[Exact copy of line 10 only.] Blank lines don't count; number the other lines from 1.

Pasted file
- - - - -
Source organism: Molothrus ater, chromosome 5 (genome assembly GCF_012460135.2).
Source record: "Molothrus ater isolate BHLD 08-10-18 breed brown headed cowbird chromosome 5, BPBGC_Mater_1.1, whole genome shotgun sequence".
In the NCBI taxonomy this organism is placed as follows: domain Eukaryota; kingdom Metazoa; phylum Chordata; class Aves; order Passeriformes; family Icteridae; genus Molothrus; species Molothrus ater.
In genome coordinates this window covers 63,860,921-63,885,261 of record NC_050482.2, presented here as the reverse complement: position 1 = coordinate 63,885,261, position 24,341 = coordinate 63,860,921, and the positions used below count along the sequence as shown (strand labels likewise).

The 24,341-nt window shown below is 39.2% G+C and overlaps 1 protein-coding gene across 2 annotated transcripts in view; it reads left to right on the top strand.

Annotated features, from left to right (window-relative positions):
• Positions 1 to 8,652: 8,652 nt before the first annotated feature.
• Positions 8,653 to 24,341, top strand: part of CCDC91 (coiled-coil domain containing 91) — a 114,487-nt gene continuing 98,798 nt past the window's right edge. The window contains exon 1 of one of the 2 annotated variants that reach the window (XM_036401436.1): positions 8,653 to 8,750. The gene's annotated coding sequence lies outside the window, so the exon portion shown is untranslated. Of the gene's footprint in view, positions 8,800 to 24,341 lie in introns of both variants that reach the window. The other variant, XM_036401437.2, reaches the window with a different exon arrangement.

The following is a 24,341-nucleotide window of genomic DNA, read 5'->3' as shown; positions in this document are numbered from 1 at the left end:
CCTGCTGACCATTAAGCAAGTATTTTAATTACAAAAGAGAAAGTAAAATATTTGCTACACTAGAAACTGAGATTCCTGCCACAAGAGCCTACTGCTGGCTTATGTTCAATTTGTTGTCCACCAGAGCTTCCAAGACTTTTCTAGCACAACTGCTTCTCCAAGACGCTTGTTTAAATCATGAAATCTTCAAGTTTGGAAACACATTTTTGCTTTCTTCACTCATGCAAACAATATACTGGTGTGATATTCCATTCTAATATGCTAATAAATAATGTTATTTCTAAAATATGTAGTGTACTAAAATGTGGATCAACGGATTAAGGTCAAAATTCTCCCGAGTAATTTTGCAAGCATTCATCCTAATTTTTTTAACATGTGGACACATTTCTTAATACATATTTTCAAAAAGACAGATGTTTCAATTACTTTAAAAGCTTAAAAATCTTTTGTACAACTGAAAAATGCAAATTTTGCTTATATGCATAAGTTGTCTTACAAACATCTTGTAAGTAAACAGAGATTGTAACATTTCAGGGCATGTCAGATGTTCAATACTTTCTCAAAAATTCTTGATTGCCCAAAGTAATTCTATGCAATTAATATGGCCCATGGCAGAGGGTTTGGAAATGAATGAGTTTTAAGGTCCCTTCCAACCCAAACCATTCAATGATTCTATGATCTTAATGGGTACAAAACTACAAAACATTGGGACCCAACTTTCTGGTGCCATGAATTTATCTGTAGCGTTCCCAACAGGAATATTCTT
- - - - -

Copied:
CCTGCTGACCATTAAGCAAGTATTTTAATTACAAAAGAGAAAGTAAAATATTTGCTACACTAGAAACTGAGATTCCTGCCACAAGAGCCTACTGCTGGCTTATGTTCAATTTGTTGTCCACCAGAGCTTCCAAGACTTTTCTAGCACAACTGCTTCTCCAAGACGCTTGTTTAAATCATGAAATCTTCAAGTTTGGAAACACATTTTTGCTTTCTTCACTCATGCAAACAATATACTGGTGTGATATTCCATTCTAATATGCTAATAAATAATGTTATTTCTAAAATATGTAGTGTACTAAAATGTGGATCAACGGATTAAGGTCAAAATTCTCCCGAGTAATTTTGCAAGCATTCATCCTAATTTTTTTAACATGTGGACACATTTCTTAATACATATTTTCAAAAAGACAGATGTTTCAATTACTTTAAAAGCTTAAAAATCTTTTGTACAACTGAAAAATGCAAATTTTGCTTATATGCATAAGTTGTCTTACAAACATCTTGTAAGTAAACAGAGATTGTAACATTTCAGGGCATGTCAGATGTTCAATACTTTCTCAAAAATTCTTGATTGCCCAAAGTAATTCTATGCAATTAATATGGCCCATGGCAGAGGGTTTGGAAATGAATGAGTTTTAAGGTCCCTTCCAACCCAAACCATTCAATGATTCTATGATCTTAATGGGTACAAAACTACAAAACATTGGGACCCAACTTTCTGGTGCCATGAATTTATCTGTAGCGTTCCCAACAGGAATATTCTT